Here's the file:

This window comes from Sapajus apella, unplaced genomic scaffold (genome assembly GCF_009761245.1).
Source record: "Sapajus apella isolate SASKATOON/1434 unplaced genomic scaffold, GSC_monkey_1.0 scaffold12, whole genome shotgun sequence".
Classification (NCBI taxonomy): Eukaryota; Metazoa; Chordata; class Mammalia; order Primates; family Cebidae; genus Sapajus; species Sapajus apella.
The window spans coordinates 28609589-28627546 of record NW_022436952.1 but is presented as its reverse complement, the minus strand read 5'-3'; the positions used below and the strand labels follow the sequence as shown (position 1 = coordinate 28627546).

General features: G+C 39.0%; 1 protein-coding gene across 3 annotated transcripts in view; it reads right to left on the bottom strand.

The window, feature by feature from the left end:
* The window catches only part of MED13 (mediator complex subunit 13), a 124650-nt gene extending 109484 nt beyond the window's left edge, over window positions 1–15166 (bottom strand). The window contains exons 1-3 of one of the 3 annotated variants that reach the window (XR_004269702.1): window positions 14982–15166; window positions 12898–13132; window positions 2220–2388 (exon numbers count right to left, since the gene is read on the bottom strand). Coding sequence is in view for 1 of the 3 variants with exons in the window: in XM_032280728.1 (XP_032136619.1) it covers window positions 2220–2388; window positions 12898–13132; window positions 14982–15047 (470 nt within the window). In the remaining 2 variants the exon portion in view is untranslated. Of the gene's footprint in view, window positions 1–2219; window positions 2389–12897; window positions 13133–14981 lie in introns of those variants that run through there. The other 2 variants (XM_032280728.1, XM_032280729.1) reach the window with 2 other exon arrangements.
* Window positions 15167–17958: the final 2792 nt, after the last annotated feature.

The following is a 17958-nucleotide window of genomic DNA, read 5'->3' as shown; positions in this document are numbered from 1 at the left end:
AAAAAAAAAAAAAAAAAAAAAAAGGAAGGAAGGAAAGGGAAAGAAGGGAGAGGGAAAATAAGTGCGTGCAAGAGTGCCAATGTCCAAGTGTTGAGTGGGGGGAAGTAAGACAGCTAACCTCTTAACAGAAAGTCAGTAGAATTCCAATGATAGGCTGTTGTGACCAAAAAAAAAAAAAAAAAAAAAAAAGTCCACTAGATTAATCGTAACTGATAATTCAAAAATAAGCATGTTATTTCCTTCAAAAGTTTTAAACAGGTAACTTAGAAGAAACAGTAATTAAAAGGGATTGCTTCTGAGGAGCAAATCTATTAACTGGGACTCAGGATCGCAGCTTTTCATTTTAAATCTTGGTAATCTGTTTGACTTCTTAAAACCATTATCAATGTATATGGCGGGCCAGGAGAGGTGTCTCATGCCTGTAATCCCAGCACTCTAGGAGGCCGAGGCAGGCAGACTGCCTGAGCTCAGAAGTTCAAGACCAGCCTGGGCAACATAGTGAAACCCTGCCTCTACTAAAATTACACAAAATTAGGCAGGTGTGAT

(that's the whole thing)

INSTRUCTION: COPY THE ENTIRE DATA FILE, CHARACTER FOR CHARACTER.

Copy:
This window comes from Sapajus apella, unplaced genomic scaffold (genome assembly GCF_009761245.1).
Source record: "Sapajus apella isolate SASKATOON/1434 unplaced genomic scaffold, GSC_monkey_1.0 scaffold12, whole genome shotgun sequence".
Classification (NCBI taxonomy): Eukaryota; Metazoa; Chordata; class Mammalia; order Primates; family Cebidae; genus Sapajus; species Sapajus apella.
The window spans coordinates 28609589-28627546 of record NW_022436952.1 but is presented as its reverse complement, the minus strand read 5'-3'; the positions used below and the strand labels follow the sequence as shown (position 1 = coordinate 28627546).

General features: G+C 39.0%; 1 protein-coding gene across 3 annotated transcripts in view; it reads right to left on the bottom strand.

The window, feature by feature from the left end:
* The window catches only part of MED13 (mediator complex subunit 13), a 124650-nt gene extending 109484 nt beyond the window's left edge, over window positions 1–15166 (bottom strand). The window contains exons 1-3 of one of the 3 annotated variants that reach the window (XR_004269702.1): window positions 14982–15166; window positions 12898–13132; window positions 2220–2388 (exon numbers count right to left, since the gene is read on the bottom strand). Coding sequence is in view for 1 of the 3 variants with exons in the window: in XM_032280728.1 (XP_032136619.1) it covers window positions 2220–2388; window positions 12898–13132; window positions 14982–15047 (470 nt within the window). In the remaining 2 variants the exon portion in view is untranslated. Of the gene's footprint in view, window positions 1–2219; window positions 2389–12897; window positions 13133–14981 lie in introns of those variants that run through there. The other 2 variants (XM_032280728.1, XM_032280729.1) reach the window with 2 other exon arrangements.
* Window positions 15167–17958: the final 2792 nt, after the last annotated feature.

The following is a 17958-nucleotide window of genomic DNA, read 5'->3' as shown; positions in this document are numbered from 1 at the left end:
AAAAAAAAAAAAAAAAAAAAAAAGGAAGGAAGGAAAGGGAAAGAAGGGAGAGGGAAAATAAGTGCGTGCAAGAGTGCCAATGTCCAAGTGTTGAGTGGGGGGAAGTAAGACAGCTAACCTCTTAACAGAAAGTCAGTAGAATTCCAATGATAGGCTGTTGTGACCAAAAAAAAAAAAAAAAAAAAAAAAGTCCACTAGATTAATCGTAACTGATAATTCAAAAATAAGCATGTTATTTCCTTCAAAAGTTTTAAACAGGTAACTTAGAAGAAACAGTAATTAAAAGGGATTGCTTCTGAGGAGCAAATCTATTAACTGGGACTCAGGATCGCAGCTTTTCATTTTAAATCTTGGTAATCTGTTTGACTTCTTAAAACCATTATCAATGTATATGGCGGGCCAGGAGAGGTGTCTCATGCCTGTAATCCCAGCACTCTAGGAGGCCGAGGCAGGCAGACTGCCTGAGCTCAGAAGTTCAAGACCAGCCTGGGCAACATAGTGAAACCCTGCCTCTACTAAAATTACACAAAATTAGGCAGGTGTGAT